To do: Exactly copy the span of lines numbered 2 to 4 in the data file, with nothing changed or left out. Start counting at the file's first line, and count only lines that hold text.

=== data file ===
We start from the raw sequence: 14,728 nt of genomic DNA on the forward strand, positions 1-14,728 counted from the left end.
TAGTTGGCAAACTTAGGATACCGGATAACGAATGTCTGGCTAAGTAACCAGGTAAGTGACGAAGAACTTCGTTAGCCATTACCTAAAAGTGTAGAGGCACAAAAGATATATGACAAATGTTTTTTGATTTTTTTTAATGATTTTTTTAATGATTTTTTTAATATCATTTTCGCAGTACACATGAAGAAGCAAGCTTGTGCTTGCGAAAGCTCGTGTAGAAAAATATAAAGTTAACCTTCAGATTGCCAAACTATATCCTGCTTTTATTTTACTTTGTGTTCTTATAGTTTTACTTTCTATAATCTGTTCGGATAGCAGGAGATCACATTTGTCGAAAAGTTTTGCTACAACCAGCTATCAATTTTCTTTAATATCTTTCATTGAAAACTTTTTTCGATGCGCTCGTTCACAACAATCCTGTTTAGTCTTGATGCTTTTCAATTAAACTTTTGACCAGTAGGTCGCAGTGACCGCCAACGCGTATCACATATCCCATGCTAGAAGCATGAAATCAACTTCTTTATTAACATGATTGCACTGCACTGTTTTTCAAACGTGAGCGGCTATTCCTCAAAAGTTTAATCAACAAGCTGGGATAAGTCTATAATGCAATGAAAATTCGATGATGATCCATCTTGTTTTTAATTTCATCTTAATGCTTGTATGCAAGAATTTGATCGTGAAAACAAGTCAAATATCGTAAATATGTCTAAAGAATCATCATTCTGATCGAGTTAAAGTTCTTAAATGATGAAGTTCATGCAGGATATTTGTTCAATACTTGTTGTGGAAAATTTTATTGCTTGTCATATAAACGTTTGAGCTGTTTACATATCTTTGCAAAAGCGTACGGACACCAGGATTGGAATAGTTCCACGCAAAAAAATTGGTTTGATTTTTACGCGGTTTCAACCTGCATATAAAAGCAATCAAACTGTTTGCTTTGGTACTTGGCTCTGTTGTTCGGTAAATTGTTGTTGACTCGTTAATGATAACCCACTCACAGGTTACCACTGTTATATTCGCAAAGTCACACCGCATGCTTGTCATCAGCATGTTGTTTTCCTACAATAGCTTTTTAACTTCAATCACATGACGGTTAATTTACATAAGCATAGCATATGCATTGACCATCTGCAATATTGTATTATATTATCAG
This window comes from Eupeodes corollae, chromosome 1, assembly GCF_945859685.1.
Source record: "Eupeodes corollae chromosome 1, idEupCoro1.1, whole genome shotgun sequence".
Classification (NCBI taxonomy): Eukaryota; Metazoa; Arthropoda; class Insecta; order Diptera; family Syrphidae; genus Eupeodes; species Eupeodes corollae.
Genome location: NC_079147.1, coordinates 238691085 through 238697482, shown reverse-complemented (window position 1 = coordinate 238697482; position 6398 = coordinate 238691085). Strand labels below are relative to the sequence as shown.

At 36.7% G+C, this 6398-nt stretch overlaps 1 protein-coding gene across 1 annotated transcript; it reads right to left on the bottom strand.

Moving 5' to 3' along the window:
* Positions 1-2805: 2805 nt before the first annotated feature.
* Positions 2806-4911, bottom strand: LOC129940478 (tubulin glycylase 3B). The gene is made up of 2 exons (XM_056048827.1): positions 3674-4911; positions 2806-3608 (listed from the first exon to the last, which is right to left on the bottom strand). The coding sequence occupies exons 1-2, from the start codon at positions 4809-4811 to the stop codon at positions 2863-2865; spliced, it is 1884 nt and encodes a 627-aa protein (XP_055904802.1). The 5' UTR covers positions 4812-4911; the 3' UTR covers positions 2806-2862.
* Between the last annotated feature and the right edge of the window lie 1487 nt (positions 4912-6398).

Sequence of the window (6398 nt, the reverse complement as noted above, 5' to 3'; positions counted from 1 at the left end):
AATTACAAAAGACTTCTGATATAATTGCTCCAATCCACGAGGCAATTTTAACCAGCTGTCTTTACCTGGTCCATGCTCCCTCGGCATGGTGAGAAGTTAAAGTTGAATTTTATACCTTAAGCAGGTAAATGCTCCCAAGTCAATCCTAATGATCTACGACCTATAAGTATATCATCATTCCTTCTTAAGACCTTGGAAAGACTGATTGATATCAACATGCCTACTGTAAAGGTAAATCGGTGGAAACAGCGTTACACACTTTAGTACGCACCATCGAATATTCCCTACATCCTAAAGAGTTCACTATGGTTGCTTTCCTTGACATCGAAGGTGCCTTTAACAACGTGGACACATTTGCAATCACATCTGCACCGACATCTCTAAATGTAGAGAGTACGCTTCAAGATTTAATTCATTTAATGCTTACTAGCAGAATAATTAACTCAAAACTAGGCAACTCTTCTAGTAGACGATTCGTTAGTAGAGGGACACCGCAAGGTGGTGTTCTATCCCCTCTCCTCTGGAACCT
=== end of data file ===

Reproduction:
TAGTTGGCAAACTTAGGATACCGGATAACGAATGTCTGGCTAAGTAACCAGGTAAGTGACGAAGAACTTCGTTAGCCATTACCTAAAAGTGTAGAGGCACAAAAGATATATGACAAATGTTTTTTGATTTTTTTTAATGATTTTTTTAATGATTTTTTTAATATCATTTTCGCAGTACACATGAAGAAGCAAGCTTGTGCTTGCGAAAGCTCGTGTAGAAAAATATAAAGTTAACCTTCAGATTGCCAAACTATATCCTGCTTTTATTTTACTTTGTGTTCTTATAGTTTTACTTTCTATAATCTGTTCGGATAGCAGGAGATCACATTTGTCGAAAAGTTTTGCTACAACCAGCTATCAATTTTCTTTAATATCTTTCATTGAAAACTTTTTTCGATGCGCTCGTTCACAACAATCCTGTTTAGTCTTGATGCTTTTCAATTAAACTTTTGACCAGTAGGTCGCAGTGACCGCCAACGCGTATCACATATCCCATGCTAGAAGCATGAAATCAACTTCTTTATTAACATGATTGCACTGCACTGTTTTTCAAACGTGAGCGGCTATTCCTCAAAAGTTTAATCAACAAGCTGGGATAAGTCTATAATGCAATGAAAATTCGATGATGATCCATCTTGTTTTTAATTTCATCTTAATGCTTGTATGCAAGAATTTGATCGTGAAAACAAGTCAAATATCGTAAATATGTCTAAAGAATCATCATTCTGATCGAGTTAAAGTTCTTAAATGATGAAGTTCATGCAGGATATTTGTTCAATACTTGTTGTGGAAAATTTTATTGCTTGTCATATAAACGTTTGAGCTGTTTACATATCTTTGCAAAAGCGTACGGACACCAGGATTGGAATAGTTCCACGCAAAAAAATTGGTTTGATTTTTACGCGGTTTCAACCTGCATATAAAAGCAATCAAACTGTTTGCTTTGGTACTTGGCTCTGTTGTTCGGTAAATTGTTGTTGACTCGTTAATGATAACCCACTCACAGGTTACCACTGTTATATTCGCAAAGTCACACCGCATGCTTGTCATCAGCATGTTGTTTTCCTACAATAGCTTTTTAACTTCAATCACATGACGGTTAATTTACATAAGCATAGCATATGCATTGACCATCTGCAATATTGTATTATATTATCAG
This window comes from Eupeodes corollae, chromosome 1, assembly GCF_945859685.1.
Source record: "Eupeodes corollae chromosome 1, idEupCoro1.1, whole genome shotgun sequence".